Chicago Sun-Times

January 2010 Archives

Sunday appears to have come and went with no new news on the Bears' continued quest to find a replacement for offensive coordinator Ron Turner.

Tebow Experiment Begins

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If Jerry Angelo hadn't traded for Jay Cutler last offseason he would be trying to solve the same complex puzzle so many others have been trying to solve.
He would be trying to solve the riddle that is Tim Tebow.

Tebow Experiment Begins

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If Jerry Angelo hadn't traded for Jay Cutler last offseason he would be trying to solve the same complex puzzle so many others have been trying to solve.
He would be trying to solve the riddle that is Tim Tebow.

Martz talking to Bears today about coordinator job

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FT. LAUDERDALE, Fla. - Former St. Louis Rams head coach Mike Martz is interviewing for the Bears offensive coordinator job today, and the club may make a decision on the vacancy in the coming days.

The Bears confirmed that Martz arrived at Halas Hall this afternoon for an interview.

Martz had spoken to Bears head coach Lovie Smith early in the process, but he finally got an interview today. Minnesota Vikings quarterbacks coach Kevin Rogers is believed to have made a strong impression on the Bears during an interview Thursday, and he or Martz could compel the Bears not to wait for any assistants on the two Super Bowl teams.

New Orleans Saints tight ends coach Terry Malone and Indianapolis Colts assistant head coach/ receivers coach Clyde Christensen were believed to be candidates for the Bears coordinator position.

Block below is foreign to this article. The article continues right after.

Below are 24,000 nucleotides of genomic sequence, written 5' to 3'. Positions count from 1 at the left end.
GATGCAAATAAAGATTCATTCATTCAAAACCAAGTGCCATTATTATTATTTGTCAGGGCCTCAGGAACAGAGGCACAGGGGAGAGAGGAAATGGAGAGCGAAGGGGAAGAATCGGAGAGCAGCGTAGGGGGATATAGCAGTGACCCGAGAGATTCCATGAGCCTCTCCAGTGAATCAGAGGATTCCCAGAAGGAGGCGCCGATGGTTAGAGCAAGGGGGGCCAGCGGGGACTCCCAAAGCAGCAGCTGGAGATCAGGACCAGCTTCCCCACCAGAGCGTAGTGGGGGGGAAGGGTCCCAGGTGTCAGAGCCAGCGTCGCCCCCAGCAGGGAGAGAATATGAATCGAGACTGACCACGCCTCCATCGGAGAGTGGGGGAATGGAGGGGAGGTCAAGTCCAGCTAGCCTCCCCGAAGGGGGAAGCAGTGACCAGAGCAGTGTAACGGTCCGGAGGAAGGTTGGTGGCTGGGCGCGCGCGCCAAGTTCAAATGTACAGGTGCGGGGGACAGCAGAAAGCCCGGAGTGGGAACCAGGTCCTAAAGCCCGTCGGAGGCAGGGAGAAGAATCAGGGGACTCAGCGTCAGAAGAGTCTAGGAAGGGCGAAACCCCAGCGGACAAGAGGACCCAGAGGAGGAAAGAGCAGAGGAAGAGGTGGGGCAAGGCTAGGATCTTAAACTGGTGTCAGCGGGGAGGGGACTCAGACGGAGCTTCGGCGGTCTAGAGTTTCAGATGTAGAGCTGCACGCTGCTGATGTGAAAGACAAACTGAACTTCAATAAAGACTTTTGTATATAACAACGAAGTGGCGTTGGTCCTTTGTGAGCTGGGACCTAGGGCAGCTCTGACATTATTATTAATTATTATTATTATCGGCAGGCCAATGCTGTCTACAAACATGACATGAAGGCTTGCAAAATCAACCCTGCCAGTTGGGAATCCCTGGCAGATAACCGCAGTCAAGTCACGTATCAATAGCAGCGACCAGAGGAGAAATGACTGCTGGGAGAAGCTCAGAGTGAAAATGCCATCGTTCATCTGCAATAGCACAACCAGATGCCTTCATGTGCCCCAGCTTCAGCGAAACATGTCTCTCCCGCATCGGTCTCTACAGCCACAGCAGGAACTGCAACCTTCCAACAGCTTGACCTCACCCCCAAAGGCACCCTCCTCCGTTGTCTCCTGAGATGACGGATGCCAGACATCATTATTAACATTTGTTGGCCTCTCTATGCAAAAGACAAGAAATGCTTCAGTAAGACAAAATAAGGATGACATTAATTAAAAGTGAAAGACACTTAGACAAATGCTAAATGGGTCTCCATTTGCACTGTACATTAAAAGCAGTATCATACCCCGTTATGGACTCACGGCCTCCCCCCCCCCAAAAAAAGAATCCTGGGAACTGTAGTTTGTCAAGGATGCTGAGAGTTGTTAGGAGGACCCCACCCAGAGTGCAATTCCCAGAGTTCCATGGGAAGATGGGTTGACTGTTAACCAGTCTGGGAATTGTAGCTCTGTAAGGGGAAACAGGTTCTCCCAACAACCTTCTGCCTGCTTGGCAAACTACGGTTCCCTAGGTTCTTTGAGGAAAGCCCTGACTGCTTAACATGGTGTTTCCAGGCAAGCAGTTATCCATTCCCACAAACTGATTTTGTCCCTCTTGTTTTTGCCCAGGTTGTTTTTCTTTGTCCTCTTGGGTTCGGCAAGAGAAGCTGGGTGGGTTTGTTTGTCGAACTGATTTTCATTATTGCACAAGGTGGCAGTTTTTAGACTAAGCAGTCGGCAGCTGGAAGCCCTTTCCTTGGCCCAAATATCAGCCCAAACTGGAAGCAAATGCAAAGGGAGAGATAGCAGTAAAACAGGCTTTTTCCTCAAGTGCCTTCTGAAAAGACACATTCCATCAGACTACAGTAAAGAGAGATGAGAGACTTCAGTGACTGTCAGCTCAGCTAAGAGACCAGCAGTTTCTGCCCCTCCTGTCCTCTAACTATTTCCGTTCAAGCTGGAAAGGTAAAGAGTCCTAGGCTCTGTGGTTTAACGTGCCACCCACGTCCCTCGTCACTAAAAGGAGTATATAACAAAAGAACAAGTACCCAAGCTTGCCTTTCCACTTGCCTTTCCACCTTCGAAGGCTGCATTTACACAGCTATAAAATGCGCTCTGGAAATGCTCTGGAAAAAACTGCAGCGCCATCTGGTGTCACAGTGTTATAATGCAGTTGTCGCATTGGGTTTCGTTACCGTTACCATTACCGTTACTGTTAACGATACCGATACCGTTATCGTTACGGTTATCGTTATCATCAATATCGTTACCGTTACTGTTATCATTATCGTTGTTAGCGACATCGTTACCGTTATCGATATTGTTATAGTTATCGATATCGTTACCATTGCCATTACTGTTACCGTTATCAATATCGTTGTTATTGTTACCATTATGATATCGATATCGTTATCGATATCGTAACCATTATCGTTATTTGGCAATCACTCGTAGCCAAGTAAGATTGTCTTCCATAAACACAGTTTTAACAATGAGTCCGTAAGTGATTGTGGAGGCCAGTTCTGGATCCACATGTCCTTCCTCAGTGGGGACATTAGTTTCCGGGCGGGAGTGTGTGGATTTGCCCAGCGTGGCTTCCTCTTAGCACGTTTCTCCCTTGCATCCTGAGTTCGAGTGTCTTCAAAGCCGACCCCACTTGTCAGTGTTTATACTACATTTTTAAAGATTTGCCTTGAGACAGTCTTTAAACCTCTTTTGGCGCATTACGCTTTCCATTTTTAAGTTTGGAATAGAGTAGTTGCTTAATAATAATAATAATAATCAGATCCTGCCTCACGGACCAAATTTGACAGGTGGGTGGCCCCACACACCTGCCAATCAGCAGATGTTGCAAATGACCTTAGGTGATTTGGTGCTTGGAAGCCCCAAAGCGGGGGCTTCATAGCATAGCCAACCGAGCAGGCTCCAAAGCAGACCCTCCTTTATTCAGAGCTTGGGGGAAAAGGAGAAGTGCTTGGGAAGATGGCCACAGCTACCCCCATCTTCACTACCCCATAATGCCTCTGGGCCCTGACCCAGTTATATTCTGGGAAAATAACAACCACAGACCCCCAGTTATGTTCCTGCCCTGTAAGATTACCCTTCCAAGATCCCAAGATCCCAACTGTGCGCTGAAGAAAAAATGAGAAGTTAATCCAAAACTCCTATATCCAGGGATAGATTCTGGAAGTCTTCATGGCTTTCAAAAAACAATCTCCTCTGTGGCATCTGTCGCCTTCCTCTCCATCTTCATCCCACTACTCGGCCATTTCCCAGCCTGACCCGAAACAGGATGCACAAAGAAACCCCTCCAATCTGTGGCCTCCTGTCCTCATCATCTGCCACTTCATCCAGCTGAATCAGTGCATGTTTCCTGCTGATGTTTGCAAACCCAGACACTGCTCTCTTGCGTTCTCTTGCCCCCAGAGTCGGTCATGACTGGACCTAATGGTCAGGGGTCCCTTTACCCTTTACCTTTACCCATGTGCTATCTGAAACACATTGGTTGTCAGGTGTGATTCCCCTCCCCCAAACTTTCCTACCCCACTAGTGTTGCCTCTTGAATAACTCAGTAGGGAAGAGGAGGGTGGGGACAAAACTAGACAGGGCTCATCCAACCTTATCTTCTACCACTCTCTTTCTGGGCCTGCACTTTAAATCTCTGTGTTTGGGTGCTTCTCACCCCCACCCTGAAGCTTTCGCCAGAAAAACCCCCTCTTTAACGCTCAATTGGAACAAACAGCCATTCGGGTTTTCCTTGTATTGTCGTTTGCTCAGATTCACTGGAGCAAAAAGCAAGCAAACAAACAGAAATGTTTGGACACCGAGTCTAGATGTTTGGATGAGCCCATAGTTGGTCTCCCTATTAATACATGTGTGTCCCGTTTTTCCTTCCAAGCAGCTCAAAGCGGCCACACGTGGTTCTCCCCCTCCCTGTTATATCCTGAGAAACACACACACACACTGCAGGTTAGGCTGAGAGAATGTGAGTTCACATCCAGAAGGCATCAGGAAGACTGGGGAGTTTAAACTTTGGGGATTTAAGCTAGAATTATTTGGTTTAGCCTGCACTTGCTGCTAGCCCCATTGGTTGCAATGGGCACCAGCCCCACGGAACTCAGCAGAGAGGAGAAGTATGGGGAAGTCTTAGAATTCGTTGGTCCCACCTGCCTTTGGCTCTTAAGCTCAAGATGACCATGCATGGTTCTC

If the Bears choose not to wait, however, the decision may not necessarily be a two-horse race. There is believed to be at least one other candidate that the Bears have been exploring.

There's been no shortage of drama in the club's search to fill their vacancies.

The Bears lined up an interview with USC offensive coordinator Jeremy Bates, but he cancelled and accepted a job with the Seattle Seahawks. Meanwhile, their top choice for the defensive coordinator post, Perry Fewell, accepted the same job from the New York Giants.

As for Martz, he and Smith have plenty of history; Smith was Martz'a defensive coordinator in St. Louis. But Martz will have to prove several things today. First, that he isn't going to ignore running the ball, which is essential in Chicago yet goes against the grain of his track record. And second, that he can co-exist with his players and coaches, particularly assistant head coach Rod Marinelli, who fired Martz when he was the head coach of the Detroit Lions.

Road Trip: Senior Bowl

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If there is ever going to be a Handshake Hall of Fame it should be in Mobile, Ala., site of the Senior Bowl, the NFL's ultimate schmoozefest.